Alzheimer’s disease (AD) is characterized by extracellular deposits of amyloid β (Aβ) peptide and intracellular tau aggregates. Examination of these lesions in post-mortem brain tissue routinely provides a two-dimensional picture of the pathology with a limited depth of field. Several tissue-clearing protocols have been recently published [1, 46, 8, 10, 11, 16]. We compared the quality of immunostaining on post-mortem human brain tissues using several clearing techniques including CLARITY [4, 5], Scale [8], SeeDB [9], and 3DISCO [6]. Results were best with CLARITY. In that method, acrylamide hydrogel links the protein of the tissue and maintains its structure. Removing the lipids makes the block transparent and facilitates antibody diffusion [4, 5]. We noticed that the results were improved if ScaleA2 [8] was used to mount the block after CLARITY.

Formalin-fixed frontal cortex samples from two controls and five AD individuals (Braak VI and Thal 5) were obtained from the Brain Bank GIE NeuroCEB with legal consent. Brain samples were cut at a thickness of 500 μm with a vibratome and were processed by the CLARITY technique [5]. Embedded in an acrylamide hydrogel constituted of 4 % paraformaldehyde (PFA), 4 % acrylamide, 0.25 % temperature-triggering initiator VA-044, PBS, the tissues were passively clarified at 37 °C for 2 weeks in the clearing solution (200 mM boric acid, 4 % w/v SDS, pH 8.5). The blocks were immunostained with a rabbit polyclonal anti-tau B19 antibody [3] and a mouse monoclonal anti-Aβ 4G8 antibody (Covance). Alexa Fluor® 488 goat anti-rabbit and Alexa Fluor® 568 goat anti-mouse antibodies (Life technologies) were used as secondary antibodies. For Aβ and neurofilament double immunohistochemistry, the tissues were first incubated with mouse monoclonal anti-neurofilament antibody (M0762 Dako) and then with Alexa Fluor® 568 goat anti-mouse antibody. After a blocking stage (10 % normal mouse serum), the tissues were incubated with biotin-labelled 4G8 anti-Aβ antibody (Covance), revealed with DyLight 488-labelled streptavidin (KPL, Eurobio, France). Triple staining (Aβ, tau and neurofilament) was also performed: the block was incubated with anti-tau B19 and anti-neurofilament M0762 antibodies revealed with the secondary Alexa Fluor® 488 goat anti-rabbit and Alexa Fluor® 568 goat anti-mouse antibodies. The third antibody was a biotin-labelled anti-Aβ 4G8 antibody (Covance) revealed with streptavidin-Alexa 405 (Life technology). The mounting protocol was modified from the original method: we added a fixation step (4 % PFA in PBS for 15 min) at the end of the procedure to improve the stability of the immunostaining, and an incubation step (0.2 M glycine for 15 min) to quench autofluorescence. We used ScaleA2 solution as mounting medium [8], instead of 80 % glycerol or FocusClear described in the original method [5]. ScaleA2 increased the transparency of the tissue compared to 80 % glycerol, lowered the cost of the experiment compared to FocusClear and shortened incubation time (overnight compared to 2 days). The immunolabellings were analysed with an upright confocal microscope (Olympus Fluoview Fv1000). The Z-stack images were re-constructed using Imaris software (Bitplane).

The volume of the “clarified” block was increased by approximately 40 % after passive removal of the lipids. While 80 % glycerol or FocusClear restored the volume in the original CLARITY technique, ScaleA2 further increased it but kept the morphological quality of the technique. The combination of CLARITY and ScaleA2 is not appropriate for stereological measures because of the volume expansion. Despite the increase in volume, the axons (shown by neurofilament immunostaining) remained continuous (Supplementary videos 2–3). The clarified tissues were fully transparent. The video, obtained with confocal microscopy, provides a 3-D view of the lesions revealed by Aβ and tau immunohistochemistry (video 1). Amyloid deposits appeared to have diverse 3-D structure in AD brains: some deposits were dense and focal; some diffuse deposits appeared hollow (video 1). Accumulation of Aβ was regularly spaced in clumps throughout the cortex (video 1). Tau accumulated in segmented and discontinuous neuritic processes. Many dystrophic neurites were associated with dense, focal, presumably “mature” Aβ focal deposits [2].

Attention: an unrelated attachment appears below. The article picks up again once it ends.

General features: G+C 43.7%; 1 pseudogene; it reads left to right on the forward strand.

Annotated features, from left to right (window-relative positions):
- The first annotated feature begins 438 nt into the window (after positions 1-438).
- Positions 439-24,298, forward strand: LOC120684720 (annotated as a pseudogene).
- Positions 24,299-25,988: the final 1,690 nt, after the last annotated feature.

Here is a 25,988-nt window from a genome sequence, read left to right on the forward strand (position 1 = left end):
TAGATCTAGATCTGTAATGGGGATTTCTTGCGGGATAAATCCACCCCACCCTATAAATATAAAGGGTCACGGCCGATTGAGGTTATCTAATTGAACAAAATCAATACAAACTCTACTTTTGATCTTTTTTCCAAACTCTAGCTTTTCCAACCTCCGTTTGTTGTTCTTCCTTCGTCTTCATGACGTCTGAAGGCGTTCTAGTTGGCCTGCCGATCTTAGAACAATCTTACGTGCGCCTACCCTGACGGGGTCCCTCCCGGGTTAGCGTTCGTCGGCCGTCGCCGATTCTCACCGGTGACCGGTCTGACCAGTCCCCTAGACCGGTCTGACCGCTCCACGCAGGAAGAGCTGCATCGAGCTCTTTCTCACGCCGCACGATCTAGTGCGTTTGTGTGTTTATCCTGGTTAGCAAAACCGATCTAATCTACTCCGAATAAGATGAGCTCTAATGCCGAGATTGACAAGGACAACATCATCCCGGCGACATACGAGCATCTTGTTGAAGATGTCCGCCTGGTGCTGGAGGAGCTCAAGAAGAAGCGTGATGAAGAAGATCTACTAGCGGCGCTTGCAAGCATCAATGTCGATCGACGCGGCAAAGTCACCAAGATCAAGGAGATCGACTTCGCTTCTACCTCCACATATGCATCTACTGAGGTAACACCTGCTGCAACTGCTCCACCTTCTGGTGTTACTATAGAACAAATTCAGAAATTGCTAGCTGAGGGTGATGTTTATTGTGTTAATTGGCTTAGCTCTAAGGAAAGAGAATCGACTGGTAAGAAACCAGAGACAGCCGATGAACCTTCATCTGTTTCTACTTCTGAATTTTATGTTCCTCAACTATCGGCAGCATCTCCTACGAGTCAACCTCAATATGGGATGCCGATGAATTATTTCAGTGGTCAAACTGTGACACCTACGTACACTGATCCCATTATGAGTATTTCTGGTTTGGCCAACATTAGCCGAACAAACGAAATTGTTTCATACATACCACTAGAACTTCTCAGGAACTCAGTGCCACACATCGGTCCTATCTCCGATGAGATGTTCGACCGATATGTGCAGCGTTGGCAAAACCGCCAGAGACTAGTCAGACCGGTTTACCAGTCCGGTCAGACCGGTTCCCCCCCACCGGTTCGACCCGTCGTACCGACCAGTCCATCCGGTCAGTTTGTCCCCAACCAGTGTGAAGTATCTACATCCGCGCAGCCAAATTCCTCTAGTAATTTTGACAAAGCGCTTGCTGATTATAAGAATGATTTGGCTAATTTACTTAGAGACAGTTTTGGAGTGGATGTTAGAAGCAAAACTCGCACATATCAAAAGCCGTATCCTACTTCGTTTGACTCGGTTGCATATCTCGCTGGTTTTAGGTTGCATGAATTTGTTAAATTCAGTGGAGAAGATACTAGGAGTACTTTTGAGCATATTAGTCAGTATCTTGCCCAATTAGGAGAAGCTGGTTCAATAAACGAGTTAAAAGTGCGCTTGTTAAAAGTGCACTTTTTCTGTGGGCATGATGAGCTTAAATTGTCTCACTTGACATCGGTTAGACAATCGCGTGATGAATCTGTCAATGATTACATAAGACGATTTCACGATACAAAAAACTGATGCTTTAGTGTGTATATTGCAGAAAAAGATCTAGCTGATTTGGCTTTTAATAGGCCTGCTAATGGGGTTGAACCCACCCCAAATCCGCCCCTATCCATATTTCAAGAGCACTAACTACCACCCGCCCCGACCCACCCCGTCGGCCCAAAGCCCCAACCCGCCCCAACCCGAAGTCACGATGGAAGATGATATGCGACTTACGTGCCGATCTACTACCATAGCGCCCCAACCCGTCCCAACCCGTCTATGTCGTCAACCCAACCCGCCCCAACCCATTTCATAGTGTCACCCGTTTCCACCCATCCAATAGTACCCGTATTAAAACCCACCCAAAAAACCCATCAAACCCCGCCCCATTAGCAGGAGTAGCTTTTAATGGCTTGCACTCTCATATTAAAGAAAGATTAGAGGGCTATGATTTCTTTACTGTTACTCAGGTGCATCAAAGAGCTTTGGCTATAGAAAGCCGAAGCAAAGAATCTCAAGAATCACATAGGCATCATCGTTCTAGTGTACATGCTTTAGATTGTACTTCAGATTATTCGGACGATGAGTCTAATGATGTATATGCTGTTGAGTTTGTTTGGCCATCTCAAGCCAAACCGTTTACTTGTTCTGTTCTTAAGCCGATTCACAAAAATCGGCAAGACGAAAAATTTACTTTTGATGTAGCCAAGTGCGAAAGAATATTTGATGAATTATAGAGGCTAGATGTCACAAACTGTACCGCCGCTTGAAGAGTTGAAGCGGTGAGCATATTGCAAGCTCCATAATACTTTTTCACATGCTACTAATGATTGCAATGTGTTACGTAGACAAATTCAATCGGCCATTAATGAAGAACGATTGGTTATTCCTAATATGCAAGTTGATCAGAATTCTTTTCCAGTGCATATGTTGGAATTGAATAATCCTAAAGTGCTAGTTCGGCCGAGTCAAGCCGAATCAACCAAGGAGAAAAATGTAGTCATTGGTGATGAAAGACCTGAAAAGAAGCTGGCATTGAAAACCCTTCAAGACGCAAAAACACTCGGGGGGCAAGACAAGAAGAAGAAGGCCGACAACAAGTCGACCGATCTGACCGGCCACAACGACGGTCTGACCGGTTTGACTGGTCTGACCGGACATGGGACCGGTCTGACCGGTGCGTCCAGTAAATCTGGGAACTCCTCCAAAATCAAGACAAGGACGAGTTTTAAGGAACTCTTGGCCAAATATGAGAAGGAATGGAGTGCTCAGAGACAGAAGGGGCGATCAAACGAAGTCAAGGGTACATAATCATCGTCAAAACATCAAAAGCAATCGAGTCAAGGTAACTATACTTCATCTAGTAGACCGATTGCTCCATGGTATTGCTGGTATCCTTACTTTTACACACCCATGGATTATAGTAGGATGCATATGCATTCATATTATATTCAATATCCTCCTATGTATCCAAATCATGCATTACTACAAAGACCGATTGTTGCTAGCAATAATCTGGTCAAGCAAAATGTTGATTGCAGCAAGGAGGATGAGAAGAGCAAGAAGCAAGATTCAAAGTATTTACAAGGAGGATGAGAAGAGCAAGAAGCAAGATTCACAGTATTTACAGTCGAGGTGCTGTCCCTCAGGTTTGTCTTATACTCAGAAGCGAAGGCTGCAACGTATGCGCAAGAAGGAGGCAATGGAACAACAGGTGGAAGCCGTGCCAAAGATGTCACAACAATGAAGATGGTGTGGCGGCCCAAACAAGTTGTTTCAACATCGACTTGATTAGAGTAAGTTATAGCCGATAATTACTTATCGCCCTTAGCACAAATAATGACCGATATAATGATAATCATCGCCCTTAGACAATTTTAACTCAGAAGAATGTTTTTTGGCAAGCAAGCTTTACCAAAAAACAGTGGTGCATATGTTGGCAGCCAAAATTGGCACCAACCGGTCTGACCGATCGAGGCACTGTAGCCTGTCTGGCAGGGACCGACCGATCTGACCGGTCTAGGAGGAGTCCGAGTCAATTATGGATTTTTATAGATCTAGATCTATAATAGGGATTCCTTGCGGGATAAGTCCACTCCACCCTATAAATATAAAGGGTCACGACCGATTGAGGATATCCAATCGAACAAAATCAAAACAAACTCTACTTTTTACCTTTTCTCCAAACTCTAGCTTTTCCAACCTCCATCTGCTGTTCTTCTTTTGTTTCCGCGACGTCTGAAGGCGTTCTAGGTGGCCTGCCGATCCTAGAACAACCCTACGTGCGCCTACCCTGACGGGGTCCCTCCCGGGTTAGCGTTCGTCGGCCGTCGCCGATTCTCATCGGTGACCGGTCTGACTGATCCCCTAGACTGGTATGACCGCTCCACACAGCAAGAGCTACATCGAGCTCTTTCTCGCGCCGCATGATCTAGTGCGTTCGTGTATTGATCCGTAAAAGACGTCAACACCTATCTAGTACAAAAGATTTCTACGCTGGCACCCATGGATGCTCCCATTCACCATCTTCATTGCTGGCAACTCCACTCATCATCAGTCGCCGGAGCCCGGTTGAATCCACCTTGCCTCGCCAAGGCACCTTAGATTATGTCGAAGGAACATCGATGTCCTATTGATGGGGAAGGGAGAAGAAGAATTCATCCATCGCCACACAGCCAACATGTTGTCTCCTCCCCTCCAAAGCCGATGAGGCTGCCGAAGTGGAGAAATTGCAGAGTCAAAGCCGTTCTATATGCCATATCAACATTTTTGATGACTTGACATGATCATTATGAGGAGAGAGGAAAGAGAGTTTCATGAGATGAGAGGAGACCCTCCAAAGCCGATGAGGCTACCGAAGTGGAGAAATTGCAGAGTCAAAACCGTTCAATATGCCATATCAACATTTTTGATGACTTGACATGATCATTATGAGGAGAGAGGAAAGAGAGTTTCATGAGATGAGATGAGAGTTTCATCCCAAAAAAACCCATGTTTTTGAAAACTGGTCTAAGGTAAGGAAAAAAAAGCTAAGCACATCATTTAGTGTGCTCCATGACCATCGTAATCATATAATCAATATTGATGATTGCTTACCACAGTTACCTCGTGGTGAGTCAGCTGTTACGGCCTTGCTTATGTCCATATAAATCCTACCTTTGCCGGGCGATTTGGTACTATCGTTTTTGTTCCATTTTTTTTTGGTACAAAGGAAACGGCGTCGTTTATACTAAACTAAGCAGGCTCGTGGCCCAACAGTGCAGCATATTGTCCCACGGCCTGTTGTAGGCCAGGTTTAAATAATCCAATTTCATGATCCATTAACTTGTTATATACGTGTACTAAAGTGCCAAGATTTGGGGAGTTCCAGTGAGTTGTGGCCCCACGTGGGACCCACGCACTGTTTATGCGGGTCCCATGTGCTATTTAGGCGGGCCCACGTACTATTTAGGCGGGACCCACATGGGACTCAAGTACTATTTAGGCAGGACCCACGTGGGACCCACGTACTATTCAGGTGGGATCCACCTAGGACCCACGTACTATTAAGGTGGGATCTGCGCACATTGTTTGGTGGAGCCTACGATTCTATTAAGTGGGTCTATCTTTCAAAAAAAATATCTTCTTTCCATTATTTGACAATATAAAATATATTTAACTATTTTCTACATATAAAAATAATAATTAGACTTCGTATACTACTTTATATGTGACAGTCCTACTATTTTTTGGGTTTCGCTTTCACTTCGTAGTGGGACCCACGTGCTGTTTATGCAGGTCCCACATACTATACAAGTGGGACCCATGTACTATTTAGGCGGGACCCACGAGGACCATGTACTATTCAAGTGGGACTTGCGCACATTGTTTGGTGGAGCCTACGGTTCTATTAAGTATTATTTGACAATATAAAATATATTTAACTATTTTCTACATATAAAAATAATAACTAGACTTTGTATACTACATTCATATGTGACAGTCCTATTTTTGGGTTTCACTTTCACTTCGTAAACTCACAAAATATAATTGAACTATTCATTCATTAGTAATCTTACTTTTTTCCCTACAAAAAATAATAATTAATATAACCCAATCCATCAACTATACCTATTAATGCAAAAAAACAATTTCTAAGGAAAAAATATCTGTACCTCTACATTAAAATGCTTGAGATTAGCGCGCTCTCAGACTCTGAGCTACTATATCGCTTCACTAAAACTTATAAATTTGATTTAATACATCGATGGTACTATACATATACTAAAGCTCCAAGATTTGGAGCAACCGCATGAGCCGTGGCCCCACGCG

Plaque-induced distorted neurites have been previously reported by in vivo observation in AD transgenic animal [7, 12, 13, 15] and in the affected areas of post-mortem human AD brains [10, 14]. Our video of Aβ and neurofilament double immunostaining showed the persistence of a large number of axons, one of them (traced in yellow) deflected by the focal deposits (video 2).

Finally, a triple immunostaining for Aβ (blue), tau (green) and neurofilament (red) showed that the tangle bearing neuron that we identified had no visible axonal projection (video 3). The region of the Aβ focal deposit contained few axons. The Aβ immunoreactivity (revealed with an avidin biotin amplification step) was excellent through the whole thickness of the block. Neurofilament and tau immunoreactivities (revealed with no amplification step) were stronger in a 150-µm-thick layer at the top of the block. The transparency of the block was, however, homogeneous. The 150-µm-thick layer of high immunoreactivity was detected at the top and at the bottom of the block: it was not related to a defect in the penetration of the laser beam during the imaging process but to better antibody penetration near the surface. Longer incubation time, higher concentration of detergent in the buffer  and various amplification systems will be tested in the future to improve the homogeneity of the signal throughout the thickness of the sample.

These first results uncover the 3-D architecture of AD lesions and demonstrate the utility of the CLARITY technique in studying the distribution of AD pathology in 3-D, even in post-mortem human tissue.